Hey! Walked away from my computer to prepare supper. Listening to Modern Marvels: The Butcher, while making bread and spaghetti sauce. Learned something new.
But first I have to tell you the quotes that struck me as I’m listening to the history of the change from local butcher to packing plant factories….
Narrator: “The railways determined who would become America’s top butchering town.”
“By 1861, Chicago had miles of stockyards to house the cattle and hogs arriving every day on the trains. Packing plants sprouted up almost over night.”
Historian: “If you were going to make money in the packing business, you had to be able to have a system that allowed you to pay unskilled worker’s .14 an hour and only .50 an hour to skilled workers.”
Previous employee of Armour Packing Plant: “10 – 12 hour days were the norm. You had to stay focused on your cuts, otherwise you’d hold up the assembly line. And there was hell to pay if you held up the assembly line. The heat, the screaming animals, the smell…it was hard work.”
Narrator: “Upton Sinclair published his novel, “The Jungle” in 1906 to shed light and raise public awareness of the poor working conditions of employees in the packing industry. “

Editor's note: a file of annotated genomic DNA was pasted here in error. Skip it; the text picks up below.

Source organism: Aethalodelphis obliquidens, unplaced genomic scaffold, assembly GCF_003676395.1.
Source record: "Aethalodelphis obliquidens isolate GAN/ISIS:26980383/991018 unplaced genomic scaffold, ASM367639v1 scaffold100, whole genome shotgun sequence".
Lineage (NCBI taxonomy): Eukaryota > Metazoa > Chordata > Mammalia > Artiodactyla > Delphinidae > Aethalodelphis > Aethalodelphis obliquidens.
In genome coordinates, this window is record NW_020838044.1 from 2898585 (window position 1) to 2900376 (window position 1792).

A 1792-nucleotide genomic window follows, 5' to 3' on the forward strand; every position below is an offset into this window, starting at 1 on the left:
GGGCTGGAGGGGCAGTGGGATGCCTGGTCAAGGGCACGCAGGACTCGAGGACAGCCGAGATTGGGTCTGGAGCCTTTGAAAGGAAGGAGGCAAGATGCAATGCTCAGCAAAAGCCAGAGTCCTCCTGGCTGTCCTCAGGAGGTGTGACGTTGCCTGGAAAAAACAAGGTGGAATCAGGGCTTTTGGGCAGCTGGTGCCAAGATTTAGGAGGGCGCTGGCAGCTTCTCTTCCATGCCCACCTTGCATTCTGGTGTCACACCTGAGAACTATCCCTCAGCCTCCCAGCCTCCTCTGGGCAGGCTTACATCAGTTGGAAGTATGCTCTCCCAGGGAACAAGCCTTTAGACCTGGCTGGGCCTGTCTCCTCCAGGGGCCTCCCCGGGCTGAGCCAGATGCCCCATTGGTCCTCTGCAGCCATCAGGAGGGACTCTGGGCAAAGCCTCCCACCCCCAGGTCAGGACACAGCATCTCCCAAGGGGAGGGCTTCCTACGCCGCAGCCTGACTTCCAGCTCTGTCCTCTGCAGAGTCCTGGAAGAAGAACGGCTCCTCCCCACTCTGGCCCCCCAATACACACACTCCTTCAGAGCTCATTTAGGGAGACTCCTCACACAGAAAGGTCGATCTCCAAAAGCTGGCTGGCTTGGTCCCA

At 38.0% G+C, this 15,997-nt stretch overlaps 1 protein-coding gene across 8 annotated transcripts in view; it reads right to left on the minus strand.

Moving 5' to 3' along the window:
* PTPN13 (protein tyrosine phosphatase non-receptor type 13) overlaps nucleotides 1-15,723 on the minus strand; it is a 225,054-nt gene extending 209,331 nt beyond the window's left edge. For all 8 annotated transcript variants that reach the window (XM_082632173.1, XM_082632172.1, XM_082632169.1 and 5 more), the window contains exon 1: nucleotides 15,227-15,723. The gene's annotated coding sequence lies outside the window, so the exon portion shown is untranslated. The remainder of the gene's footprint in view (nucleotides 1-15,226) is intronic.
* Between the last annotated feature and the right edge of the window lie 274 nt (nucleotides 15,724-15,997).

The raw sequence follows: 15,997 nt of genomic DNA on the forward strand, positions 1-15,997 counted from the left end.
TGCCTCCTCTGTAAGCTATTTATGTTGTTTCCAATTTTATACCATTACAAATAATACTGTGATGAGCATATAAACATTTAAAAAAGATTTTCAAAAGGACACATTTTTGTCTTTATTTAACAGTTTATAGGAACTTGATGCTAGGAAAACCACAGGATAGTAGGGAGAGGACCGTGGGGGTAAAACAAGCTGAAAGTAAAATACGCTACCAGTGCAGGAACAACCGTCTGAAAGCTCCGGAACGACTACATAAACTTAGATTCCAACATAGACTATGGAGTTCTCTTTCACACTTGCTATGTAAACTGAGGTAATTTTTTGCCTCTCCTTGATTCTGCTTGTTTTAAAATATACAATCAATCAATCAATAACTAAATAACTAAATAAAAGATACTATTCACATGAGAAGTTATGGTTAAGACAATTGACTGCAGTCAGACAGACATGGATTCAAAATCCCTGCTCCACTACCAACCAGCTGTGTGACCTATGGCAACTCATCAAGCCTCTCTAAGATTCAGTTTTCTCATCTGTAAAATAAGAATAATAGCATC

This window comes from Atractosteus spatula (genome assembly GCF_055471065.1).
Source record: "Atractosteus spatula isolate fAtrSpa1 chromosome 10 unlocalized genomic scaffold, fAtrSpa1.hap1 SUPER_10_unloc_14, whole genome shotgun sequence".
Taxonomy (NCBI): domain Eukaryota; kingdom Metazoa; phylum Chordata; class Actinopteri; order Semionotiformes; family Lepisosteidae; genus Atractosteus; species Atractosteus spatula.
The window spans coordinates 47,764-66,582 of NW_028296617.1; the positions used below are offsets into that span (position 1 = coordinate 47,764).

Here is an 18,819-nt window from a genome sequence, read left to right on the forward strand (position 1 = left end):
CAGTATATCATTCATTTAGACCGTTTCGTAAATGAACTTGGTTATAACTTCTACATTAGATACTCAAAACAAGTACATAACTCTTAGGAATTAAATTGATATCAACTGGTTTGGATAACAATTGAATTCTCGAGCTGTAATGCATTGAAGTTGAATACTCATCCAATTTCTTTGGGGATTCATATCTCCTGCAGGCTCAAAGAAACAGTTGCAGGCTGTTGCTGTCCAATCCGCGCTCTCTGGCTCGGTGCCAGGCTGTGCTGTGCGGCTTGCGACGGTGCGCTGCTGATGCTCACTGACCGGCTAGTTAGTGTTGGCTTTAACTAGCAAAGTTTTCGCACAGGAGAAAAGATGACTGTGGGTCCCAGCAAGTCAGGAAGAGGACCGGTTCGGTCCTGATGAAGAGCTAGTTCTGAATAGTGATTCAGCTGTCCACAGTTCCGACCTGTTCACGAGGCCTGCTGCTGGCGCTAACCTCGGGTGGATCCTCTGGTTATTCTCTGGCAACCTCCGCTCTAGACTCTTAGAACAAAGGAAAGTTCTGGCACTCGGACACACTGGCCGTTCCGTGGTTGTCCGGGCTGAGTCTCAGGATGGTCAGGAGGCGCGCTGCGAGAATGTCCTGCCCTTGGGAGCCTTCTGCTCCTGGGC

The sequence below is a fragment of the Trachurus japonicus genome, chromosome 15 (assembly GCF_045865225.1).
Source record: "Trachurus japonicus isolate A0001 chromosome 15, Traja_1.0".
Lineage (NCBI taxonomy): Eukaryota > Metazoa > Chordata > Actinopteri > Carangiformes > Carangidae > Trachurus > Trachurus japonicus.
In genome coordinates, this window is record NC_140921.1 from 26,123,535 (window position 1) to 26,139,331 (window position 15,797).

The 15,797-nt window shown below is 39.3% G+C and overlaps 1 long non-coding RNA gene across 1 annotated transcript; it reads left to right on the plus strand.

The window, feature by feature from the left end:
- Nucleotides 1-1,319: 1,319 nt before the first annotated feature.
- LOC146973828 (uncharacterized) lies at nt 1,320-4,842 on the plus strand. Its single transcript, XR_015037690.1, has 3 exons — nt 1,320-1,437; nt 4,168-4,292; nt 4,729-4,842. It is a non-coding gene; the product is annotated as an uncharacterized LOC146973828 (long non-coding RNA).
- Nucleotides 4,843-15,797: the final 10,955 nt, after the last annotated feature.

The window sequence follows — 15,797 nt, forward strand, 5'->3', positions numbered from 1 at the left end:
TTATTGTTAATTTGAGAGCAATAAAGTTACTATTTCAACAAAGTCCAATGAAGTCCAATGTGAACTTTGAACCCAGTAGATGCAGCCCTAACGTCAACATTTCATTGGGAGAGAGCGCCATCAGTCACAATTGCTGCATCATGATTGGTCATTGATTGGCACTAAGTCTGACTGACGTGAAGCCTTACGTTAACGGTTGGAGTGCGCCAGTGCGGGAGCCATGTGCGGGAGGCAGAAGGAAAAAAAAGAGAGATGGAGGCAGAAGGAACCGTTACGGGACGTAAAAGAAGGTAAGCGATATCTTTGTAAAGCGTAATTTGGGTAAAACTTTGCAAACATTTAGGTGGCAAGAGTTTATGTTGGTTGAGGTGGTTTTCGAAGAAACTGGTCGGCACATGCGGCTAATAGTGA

Historian: “The book actually had a very different response. People focused on the 13 or 14 pages that talked about workers falling from exhaustion into vats of fat, the loss of fingers and other limbs from equipment. People were outraged their food supply was contaminated.”
Narrator: “The USDA was created to inspect both animals and packing facilities. The Pure Food and Drug Act (mother of the FDA agency) followed in reaction to this outcry.”
So what did I get out of this story?
Mr. Sinclair said, “Look! Look at what business owners are requiring of their workers and what they are paying them. We need to change this.”
Majority of Public said, “How dare those peasants taint our food supply! My well-fed tummy before the suffering of my fellow man. Somebody better get in there and make sure they quit putting their severed limbs in our food.”
Well, gotta go and finish spaghetti sauce complete with sausage made from a pig that was raised in roomy, clean digs and who had to wait an extra week before going to the butcher. Seems the locker plant I do business with only takes on so much work at once. They like to do a good job on their cuts and let their workers have a weekend…. They risked losing business by telling me I’d have to wait for a week….
Good for them.